Surety Bonds vs. Subcontractor Default Insurance


Originally published as an Op-Ed by the Oregon Daily Journal of Commerce on September 16, 2021.

With construction teams navigating the effects of the COVID-19 pandemic and the world’s material supply chains, securing project performance has perhaps never been at such a premium. If a contractor cannot timely perform, or if a subcontractor simply pulls out of a new project bid in order to pursue a more attractive opportunity, the project owner and/or prime contractor face potentially significant damages. These include corrective work, costs of completion or substitute performance, and delay. Two chief security options exist to protect against such risks: performance bonds and subcontractor default insurance (SDI). Choosing one over the other requires informed decision-making as each type of security carries its own unique characteristics and project consequences.

Security structure and form

A performance bond is a three-party agreement between the principal (the contractor or subcontractor), the obligee (the owner), and the surety. The surety agrees via the bond to answer for the principal’s default in performance. Any damaged party may make a claim. In contrast, SDI is a two-party agreement between the insured contractor and the insurer in which the insurer undertakes to indemnify the insured against loss resulting from a contingent default. SDI only protects against subcontractor default — not default of the prime contractor — and only the general contractor — not the owner — may assert a claim.

History and legal precedence

Suretyship has been around for millennia, with references found in ancient Greece and the Old Testament. In 1884 the American Surety Company began underwriting construction performance bonds, and in 1894 Congress passed the Heard Act requiring surety bonds on federally funded projects. Performance bonds’ long history and statutory frameworks provide considerable legal authority that help predict outcomes of disputes under a bond. Conversely, SDI has a much shorter history. It was first introduced by Zurich N.A. Insurance Company in 1995 and then subsequently offered by others. As such, with SDI there is virtually no legal precedent from which to glean interpretation of disputes, with just a dozen or so reported cases and most not interpreting policy language.


Performance bonds are required by statute for most public projects exceeding $100,000 and are often used for private projects. Although courts have imposed insurance-like duties (such as claims-handling procedures) on sureties, bonds are not insurance policies. Typical SDI projects are large and involve annual volume thresholds in the tens of millions of dollars or projects exceeding $100 million. SDI is also likely not an acceptable substitute for bonds on public projects.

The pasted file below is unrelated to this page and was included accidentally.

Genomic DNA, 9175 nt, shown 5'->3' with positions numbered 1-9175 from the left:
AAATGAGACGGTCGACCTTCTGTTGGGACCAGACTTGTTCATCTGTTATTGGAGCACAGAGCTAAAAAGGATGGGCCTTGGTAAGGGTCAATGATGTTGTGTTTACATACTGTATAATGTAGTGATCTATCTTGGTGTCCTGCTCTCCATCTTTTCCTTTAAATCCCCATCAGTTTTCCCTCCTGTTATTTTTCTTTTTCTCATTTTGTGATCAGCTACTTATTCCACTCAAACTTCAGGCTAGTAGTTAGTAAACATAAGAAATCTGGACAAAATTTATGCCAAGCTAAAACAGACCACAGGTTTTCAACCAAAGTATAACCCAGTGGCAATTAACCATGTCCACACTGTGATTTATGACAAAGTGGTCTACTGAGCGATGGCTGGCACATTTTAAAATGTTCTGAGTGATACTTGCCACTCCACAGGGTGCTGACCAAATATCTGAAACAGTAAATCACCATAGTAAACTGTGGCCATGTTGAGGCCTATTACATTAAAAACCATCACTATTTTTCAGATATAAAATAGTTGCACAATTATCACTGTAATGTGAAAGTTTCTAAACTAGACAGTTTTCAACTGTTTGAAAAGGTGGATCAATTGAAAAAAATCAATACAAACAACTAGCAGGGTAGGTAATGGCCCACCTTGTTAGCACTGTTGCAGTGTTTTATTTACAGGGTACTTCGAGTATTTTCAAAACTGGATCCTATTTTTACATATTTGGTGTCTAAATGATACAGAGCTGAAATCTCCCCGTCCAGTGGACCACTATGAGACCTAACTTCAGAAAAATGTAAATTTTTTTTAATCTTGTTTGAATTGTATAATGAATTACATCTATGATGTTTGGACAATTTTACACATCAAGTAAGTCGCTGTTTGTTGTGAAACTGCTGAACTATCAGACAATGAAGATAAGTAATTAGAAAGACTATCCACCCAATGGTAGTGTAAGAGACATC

Premiums and personal security

Bond premiums vary but can range from 0.5 percent to 1.5 percent of the contract amount, with the average above 1 percent. While there are no deductibles, bonds require an indemnity agreement and collateral, often with guarantees putting an officer of the contractor personally on the hook. SDI policies do not require collateral. SDI premiums are typically lower and can be 50 percent to 70 percent the cost of a bond, not counting deductibles and co-pays. This lower cost can provide an advantage in bidding a project. However, many SDI policies carry large deductibles, from $350,000 to $2 million with co-pay sharing at $1 million-$5 million.

Subcontractors and risk shifting

A performance bond surety screens and prequalifies subcontractors and investigates and responds to any default. However, the surety also has a self-interest in denying the predicate of a default occurrence. Under SDI, the contractor screens the subcontractors and retains the majority of risk through deductibles and co-payments. The contractor might also run into difficulty with subcontractors reluctant to share sensitive financial data. Still, the contractor retains control of project completion and can maximize efficiencies to avoid further delays and increased costs.

Recoverable damages

On a performance bond damages generally cannot exceed the penal sum of the bond, which can pose a problem in projects involving numerous change orders if the bond sum does not include those changes. Also, delay damages are not typically recoverable on a bond, though courts in Pennsylvania and California have allowed recovery. SDI tends to afford broader recovery for damages, including the cost of completion, losses due to corrections of defective work, indirect losses including possibly liquidated damages, and legal costs.

SDI can provide some advantages in the form of lower costs, control over subcontractor selection, and direct management of default situations. However, there are financial risks to the general contractor, which may also face opposition by subcontractors in the prequalification process. Also, SDI is limited to subcontractor defaults and not those by the general contractor. The dual insurance relationship of SDI is not a clear substitute for the tripartite surety bond setup, and the lack of legal decisions regarding SDIs injects a higher level of uncertainty as to how the policies might be interpreted. Project participants should carefully consider the benefits and risks of all options to best secure project performance.

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